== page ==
It’s the fear of many first-time sailors: “What if I get seasick?” The prospect of spending an entire vacation sick in your cabin’s bathroom is a scary one, but this shouldn’t stop you from sailing. If seasickness does happen to show up to the party uninvited, there are multiple ways to eliminate it.
Don’t go below – Avoid climbing down into your cabin. It may seem like a safe haven, but without the open landscape and fresh air it’s likely this enclosed rocking space will just make you feel worse.
Lie down – Find a quiet, comfortable spot up on deck to lie down.
When in doubt, look out – Set your gaze out to sea, choose a solid vantage point and lock your sight on it.
Medicate yourself – If you think you might get seasick, stock up on some over-the-counter medication or pay a visit to your doctor before your trip, just to be sure. And if you’ve experienced seasickness before, start medicating early. It’s possible you might not even need to continue medicating once you get used to the boat.
Acupressure wristbands – Their effectiveness is certainly up for debate, but hey, it never hurts to try them out.
Eat something – Avoid sailing on an empty stomach. You’ll be more vulnerable to getting seasick and will likely feel much worse once you’ve caught it.
Bring the Right Luggage
With limited cabin space and tiny access areas, you’ll want to bring an appropriately sized backpack or duffel bag. Wheeling an enormous suitcase along the small deck of a yacht isn’t really an option, and you’ve got to be considerate of the people you’ll be sharing this space with for the next week. It’s also a huge pain trying to haul a massive suitcase up and down a tiny stepladder.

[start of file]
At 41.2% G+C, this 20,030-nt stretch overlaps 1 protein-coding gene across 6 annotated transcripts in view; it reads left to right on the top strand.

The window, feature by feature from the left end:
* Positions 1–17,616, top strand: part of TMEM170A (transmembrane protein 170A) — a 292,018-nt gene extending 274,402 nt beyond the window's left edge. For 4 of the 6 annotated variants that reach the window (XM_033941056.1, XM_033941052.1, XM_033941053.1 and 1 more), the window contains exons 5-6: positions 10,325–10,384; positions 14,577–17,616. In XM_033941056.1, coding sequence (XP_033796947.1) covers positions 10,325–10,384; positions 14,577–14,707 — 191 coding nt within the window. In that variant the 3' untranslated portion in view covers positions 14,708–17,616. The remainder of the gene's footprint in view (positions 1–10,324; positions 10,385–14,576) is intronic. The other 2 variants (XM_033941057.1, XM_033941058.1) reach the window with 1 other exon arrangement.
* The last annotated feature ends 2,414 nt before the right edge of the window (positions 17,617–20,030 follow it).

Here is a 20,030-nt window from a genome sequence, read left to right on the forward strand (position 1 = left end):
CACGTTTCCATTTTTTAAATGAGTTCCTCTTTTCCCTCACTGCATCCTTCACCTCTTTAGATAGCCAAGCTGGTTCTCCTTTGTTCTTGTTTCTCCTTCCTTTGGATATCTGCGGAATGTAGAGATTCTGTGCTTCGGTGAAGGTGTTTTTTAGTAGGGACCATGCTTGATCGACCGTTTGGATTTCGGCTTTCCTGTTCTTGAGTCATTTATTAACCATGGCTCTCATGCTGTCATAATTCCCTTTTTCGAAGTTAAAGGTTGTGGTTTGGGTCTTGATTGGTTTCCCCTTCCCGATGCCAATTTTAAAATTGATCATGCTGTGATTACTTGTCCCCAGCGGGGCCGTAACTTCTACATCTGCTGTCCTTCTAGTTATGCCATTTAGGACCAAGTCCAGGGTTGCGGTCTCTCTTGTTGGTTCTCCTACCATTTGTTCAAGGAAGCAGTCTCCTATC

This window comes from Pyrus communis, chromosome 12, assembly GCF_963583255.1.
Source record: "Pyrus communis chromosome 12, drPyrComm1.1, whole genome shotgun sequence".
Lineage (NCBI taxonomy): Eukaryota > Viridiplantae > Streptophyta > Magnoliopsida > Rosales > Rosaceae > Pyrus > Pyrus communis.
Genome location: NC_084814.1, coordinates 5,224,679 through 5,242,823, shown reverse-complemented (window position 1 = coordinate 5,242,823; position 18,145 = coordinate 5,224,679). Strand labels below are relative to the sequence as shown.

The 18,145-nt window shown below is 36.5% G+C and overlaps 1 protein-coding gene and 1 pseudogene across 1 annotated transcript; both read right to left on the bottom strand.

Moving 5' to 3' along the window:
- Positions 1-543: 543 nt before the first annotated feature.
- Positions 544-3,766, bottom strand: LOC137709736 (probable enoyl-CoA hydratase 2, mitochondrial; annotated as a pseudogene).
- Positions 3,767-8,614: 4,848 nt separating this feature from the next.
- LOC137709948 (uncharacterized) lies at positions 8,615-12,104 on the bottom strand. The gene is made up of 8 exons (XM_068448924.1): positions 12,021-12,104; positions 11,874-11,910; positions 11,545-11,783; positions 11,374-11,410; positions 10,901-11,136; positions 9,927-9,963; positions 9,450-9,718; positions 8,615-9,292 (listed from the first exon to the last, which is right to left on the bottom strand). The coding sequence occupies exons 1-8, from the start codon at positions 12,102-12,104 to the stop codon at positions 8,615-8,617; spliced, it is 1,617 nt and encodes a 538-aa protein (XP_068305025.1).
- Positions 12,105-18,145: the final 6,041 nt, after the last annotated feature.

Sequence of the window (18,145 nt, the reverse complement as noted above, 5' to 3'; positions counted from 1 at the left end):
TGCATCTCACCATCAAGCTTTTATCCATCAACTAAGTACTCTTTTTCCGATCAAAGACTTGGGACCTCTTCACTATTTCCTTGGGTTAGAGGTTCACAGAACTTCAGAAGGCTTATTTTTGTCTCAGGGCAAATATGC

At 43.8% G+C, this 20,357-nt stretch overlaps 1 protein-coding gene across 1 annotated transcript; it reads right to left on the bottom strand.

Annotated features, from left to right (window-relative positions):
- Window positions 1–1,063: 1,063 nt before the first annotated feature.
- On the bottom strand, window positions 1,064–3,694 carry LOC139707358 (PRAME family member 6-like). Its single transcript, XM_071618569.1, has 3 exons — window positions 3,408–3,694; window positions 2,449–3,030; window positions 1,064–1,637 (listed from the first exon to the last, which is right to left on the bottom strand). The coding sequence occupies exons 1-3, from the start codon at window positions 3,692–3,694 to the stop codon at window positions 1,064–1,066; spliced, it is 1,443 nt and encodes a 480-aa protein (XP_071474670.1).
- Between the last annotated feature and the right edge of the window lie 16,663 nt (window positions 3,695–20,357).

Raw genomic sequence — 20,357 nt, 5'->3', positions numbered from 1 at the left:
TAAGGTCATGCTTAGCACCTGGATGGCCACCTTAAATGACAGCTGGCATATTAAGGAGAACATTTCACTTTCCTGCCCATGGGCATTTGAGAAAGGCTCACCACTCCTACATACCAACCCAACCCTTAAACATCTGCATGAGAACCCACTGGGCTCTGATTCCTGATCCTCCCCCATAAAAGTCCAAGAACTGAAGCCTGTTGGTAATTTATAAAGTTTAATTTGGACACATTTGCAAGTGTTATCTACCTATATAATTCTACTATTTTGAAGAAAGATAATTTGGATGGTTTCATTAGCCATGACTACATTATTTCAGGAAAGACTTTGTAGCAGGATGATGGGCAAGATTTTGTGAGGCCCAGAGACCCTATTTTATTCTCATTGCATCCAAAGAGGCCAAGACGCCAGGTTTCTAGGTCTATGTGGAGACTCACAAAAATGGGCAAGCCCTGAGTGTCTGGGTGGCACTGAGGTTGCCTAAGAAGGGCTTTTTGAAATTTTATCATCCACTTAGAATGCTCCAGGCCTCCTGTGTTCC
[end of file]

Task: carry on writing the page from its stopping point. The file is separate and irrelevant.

What Should I Pack?
Minimising what you bring is essential when sailing. You know what they say: “Pack half the amount of clothes and double the amount of money.” While the latter half of this may not be possible, the former most certainly is. And you will seriously thank yourself for it. Not sure what to pack? Check out our free eBook: The Ultimate Packing Checklist.
Keep in mind that you’ll probably be wearing the same outfit every day, which will essentially consist of shorts, a t-shirt, a swimsuit and flip-flops. But be sure to also bring the following items:
– Enclosed shoes – You’ll need something non-slip for walking around the boat and also a decent pair for exploring local towns, National Parks and enjoying outdoor activities.
– A hat – One that actually fits.
– A jumper – While days on the water will be beautifully warm, it can get quite cold during the evenings, so bring something to stay cosy in.
– One evening-wear outfit – It’s likely that you’ll be heading into at least one coastal town during your sailing trip, so bring something nice to get dressed up in.
– A towel – One for the beach and one for the showers (unless it’s provided by the charter).